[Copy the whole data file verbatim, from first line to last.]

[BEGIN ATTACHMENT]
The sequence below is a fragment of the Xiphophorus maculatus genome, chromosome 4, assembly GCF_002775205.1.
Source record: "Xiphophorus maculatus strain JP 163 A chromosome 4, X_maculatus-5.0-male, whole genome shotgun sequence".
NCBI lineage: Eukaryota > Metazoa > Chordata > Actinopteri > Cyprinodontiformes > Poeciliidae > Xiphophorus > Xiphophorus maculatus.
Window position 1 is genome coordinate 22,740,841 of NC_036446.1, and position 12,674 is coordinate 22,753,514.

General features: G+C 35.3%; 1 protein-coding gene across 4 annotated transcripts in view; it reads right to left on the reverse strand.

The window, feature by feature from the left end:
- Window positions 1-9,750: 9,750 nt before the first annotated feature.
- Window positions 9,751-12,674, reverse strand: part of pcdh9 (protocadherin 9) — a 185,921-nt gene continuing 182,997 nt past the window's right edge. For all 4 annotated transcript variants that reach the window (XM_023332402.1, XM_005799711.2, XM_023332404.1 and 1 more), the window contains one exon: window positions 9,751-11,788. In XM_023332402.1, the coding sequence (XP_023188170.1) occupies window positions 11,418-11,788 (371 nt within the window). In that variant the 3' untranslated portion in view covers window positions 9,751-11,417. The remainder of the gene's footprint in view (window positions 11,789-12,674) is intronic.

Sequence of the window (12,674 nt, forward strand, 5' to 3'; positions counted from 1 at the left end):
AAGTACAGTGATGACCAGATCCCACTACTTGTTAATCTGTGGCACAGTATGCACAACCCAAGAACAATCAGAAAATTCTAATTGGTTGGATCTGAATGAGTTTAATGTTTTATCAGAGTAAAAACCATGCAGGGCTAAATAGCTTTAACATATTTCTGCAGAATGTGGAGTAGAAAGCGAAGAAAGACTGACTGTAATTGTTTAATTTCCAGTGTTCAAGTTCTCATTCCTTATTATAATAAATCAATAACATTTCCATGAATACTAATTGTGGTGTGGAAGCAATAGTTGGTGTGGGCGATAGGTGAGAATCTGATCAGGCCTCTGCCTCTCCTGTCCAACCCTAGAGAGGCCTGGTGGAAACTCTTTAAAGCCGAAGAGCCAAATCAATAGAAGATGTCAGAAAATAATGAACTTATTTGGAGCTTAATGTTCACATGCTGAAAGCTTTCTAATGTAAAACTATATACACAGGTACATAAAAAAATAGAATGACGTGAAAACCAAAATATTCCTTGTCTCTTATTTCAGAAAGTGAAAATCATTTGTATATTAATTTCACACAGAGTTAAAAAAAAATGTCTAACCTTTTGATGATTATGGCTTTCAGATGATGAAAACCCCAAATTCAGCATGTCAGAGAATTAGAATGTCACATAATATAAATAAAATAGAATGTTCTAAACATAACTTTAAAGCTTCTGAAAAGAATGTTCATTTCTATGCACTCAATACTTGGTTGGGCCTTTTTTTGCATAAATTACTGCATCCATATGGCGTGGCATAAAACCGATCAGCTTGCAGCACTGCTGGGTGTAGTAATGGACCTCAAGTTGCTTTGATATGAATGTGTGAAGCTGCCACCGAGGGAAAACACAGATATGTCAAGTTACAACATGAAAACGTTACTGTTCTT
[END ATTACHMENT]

The sequence below is a fragment of the Xiphophorus maculatus genome, chromosome 4, assembly GCF_002775205.1.
Source record: "Xiphophorus maculatus strain JP 163 A chromosome 4, X_maculatus-5.0-male, whole genome shotgun sequence".
NCBI lineage: Eukaryota > Metazoa > Chordata > Actinopteri > Cyprinodontiformes > Poeciliidae > Xiphophorus > Xiphophorus maculatus.
Window position 1 is genome coordinate 22,740,841 of NC_036446.1, and position 12,674 is coordinate 22,753,514.

General features: G+C 35.3%; 1 protein-coding gene across 4 annotated transcripts in view; it reads right to left on the reverse strand.

The window, feature by feature from the left end:
- Window positions 1-9,750: 9,750 nt before the first annotated feature.
- Window positions 9,751-12,674, reverse strand: part of pcdh9 (protocadherin 9) — a 185,921-nt gene continuing 182,997 nt past the window's right edge. For all 4 annotated transcript variants that reach the window (XM_023332402.1, XM_005799711.2, XM_023332404.1 and 1 more), the window contains one exon: window positions 9,751-11,788. In XM_023332402.1, the coding sequence (XP_023188170.1) occupies window positions 11,418-11,788 (371 nt within the window). In that variant the 3' untranslated portion in view covers window positions 9,751-11,417. The remainder of the gene's footprint in view (window positions 11,789-12,674) is intronic.

Sequence of the window (12,674 nt, forward strand, 5' to 3'; positions counted from 1 at the left end):
AAGTACAGTGATGACCAGATCCCACTACTTGTTAATCTGTGGCACAGTATGCACAACCCAAGAACAATCAGAAAATTCTAATTGGTTGGATCTGAATGAGTTTAATGTTTTATCAGAGTAAAAACCATGCAGGGCTAAATAGCTTTAACATATTTCTGCAGAATGTGGAGTAGAAAGCGAAGAAAGACTGACTGTAATTGTTTAATTTCCAGTGTTCAAGTTCTCATTCCTTATTATAATAAATCAATAACATTTCCATGAATACTAATTGTGGTGTGGAAGCAATAGTTGGTGTGGGCGATAGGTGAGAATCTGATCAGGCCTCTGCCTCTCCTGTCCAACCCTAGAGAGGCCTGGTGGAAACTCTTTAAAGCCGAAGAGCCAAATCAATAGAAGATGTCAGAAAATAATGAACTTATTTGGAGCTTAATGTTCACATGCTGAAAGCTTTCTAATGTAAAACTATATACACAGGTACATAAAAAAATAGAATGACGTGAAAACCAAAATATTCCTTGTCTCTTATTTCAGAAAGTGAAAATCATTTGTATATTAATTTCACACAGAGTTAAAAAAAAATGTCTAACCTTTTGATGATTATGGCTTTCAGATGATGAAAACCCCAAATTCAGCATGTCAGAGAATTAGAATGTCACATAATATAAATAAAATAGAATGTTCTAAACATAACTTTAAAGCTTCTGAAAAGAATGTTCATTTCTATGCACTCAATACTTGGTTGGGCCTTTTTTTGCATAAATTACTGCATCCATATGGCGTGGCATAAAACCGATCAGCTTGCAGCACTGCTGGGTGTAGTAATGGACCTCAAGTTGCTTTGATATGAATGTGTGAAGCTGCCACCGAGGGAAAACACAGATATGTCAAGTTACAACATGAAAACGTTACTGTTCTT